Once upon a time when the world was young or at least I was, which always comes to much the same thing, Tom Robbins wrote a book called Still Life With Woodpecker. Despite using lines like “I have a black belt in haiku” it’s not a profound book and when I read it I was thrown by the all-enveloping American-ness of the Hawaiian setting. I still haven’t been to Hawai but these days I imagine it as a hotter version of SoCal, which is good and bad.
Boy meets girl except he’s a non-specific revolutionary bomber (no, a nice one, you could say that back then, in the days when terrorism was sexy if you were an American and didn’t get to suffer the consequences and sex was still just about part of the revolution) and she’s a princess, a real one. That could happen. Ask Princess Margaret. He obsesses about her and adopts the role of spiritual mentor, or as we used to say, helps her get her head together – I still like that better – finding the extra in the ordinary, the fabulous wonder in the Camel packet.
It seems really very strange to think about it but there was a time when smoking was cool. No, really. Everyone did it. Or if not everyone, then certainly it was only odd people who didn’t. Like anything else, smoking had its strata, its layers, its classifications and social shortcuts and bonding rituals. In one of the few sensible things my mother ever said to me I was told if I had to smoke to make sure I smoked good cigarettes. For me, that meant Camels.
I liked the taste, although a lot of people didn’t, which was fabulously good because it meant ‘Slightly Strange & Exotic’ plus no-one else wanted your cigarettes, unless they too were one of the kamikaze elite. (Oh look it up, do I have to do everything?) But most of all, I liked the mystery. Other cigarettes had names. Some even had numbers, like Number 6 or 555, but I’d sooner have gone without than ever have one of either of those. In case anyone saw me, apart from anything else. But apart from Player’s, none of the other cigarettes had pictures on the packet. Players had a little picture of Nottingham Castle on the inside of the packet and the sailor peering through the lifebelt. What was that about? You smoked them after what, being torpedoed on an Arctic convey 200 miles from Murmansk?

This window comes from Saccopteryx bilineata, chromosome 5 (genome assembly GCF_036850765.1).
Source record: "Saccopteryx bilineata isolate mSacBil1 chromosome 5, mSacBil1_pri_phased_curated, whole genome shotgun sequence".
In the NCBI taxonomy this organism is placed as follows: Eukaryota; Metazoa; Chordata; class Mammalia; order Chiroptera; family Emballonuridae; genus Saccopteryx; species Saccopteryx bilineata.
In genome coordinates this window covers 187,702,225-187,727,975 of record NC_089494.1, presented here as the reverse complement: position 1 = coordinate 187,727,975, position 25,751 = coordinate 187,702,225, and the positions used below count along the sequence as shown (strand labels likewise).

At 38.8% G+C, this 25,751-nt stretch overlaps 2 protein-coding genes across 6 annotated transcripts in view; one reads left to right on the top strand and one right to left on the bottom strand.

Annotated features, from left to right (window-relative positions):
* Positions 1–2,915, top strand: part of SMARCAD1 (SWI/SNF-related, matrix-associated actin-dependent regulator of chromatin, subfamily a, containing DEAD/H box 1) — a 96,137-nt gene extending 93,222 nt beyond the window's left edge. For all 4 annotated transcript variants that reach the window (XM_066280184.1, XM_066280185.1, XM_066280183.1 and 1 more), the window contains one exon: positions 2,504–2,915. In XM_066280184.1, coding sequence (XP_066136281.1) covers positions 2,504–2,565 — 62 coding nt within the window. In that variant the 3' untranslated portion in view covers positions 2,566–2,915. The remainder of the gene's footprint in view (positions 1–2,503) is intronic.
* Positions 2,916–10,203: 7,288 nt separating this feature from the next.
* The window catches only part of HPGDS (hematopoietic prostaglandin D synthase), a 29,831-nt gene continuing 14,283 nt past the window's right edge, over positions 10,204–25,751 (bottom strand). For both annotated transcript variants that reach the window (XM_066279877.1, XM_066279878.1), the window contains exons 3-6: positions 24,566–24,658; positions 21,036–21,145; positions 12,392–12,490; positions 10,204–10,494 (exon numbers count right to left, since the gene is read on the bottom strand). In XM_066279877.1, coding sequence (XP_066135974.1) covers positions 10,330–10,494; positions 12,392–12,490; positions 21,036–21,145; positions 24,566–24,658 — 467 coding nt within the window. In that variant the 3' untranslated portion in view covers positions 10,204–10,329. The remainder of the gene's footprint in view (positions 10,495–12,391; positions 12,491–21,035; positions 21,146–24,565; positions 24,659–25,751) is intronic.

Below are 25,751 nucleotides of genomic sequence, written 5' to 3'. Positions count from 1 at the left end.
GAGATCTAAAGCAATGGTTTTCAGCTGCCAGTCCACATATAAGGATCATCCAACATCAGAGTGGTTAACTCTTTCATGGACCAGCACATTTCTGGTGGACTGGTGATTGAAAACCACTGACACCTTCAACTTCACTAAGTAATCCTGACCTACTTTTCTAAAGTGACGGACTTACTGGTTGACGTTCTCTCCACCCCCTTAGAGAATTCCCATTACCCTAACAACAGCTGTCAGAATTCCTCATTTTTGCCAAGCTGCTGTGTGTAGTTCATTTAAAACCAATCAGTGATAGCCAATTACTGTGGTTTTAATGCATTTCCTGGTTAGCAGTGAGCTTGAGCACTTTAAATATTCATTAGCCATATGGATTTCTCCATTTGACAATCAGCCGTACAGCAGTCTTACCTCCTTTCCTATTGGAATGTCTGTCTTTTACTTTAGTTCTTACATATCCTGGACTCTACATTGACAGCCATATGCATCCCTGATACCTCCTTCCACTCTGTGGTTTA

“Players, for when you know your ship is sinking?” I can’t see it working now.
But Camels didn’t have any old picture. Just look at the magnificence of it. Yes, I know. Sorry. I know you’re not supposed to say that about things that kill you unless they’re governments and especially your own, but it was true. Pyramids, like the ones on the dollar bill, there for reasons that were never made clear to me. Palm trees, which back when Not Your Heart Away was set, meant Maria Muldaur and Midnight At The Oasis. And the mysterious camel of course. He’s even mentioned in Bukowski’s Ham On Rye.
But we loved him for other reasons. He was how you could tell how into it girls were. It was all about how many naked women you could see on the packet.
The easiest one is in the back leg, facing you , her head tilted to her right, your left, her right hand on her hip. See her? OK. The next one is in the front leg, same pose but facing a little away from you. The third – and now we’re getting into it – is in the neck, stretched out like a figurehead, but a 1970s figurehead, her left arm raised, her hand behind her head. Baby!
The last two are a bit busy in the middle of the camel’s back. Girls who could see all five, well. If they couldn’t you just had to buy them more drinks until they could.
What other cigarette packet ever gave anyone a whole evening’s entertainment? If usually, nothing else.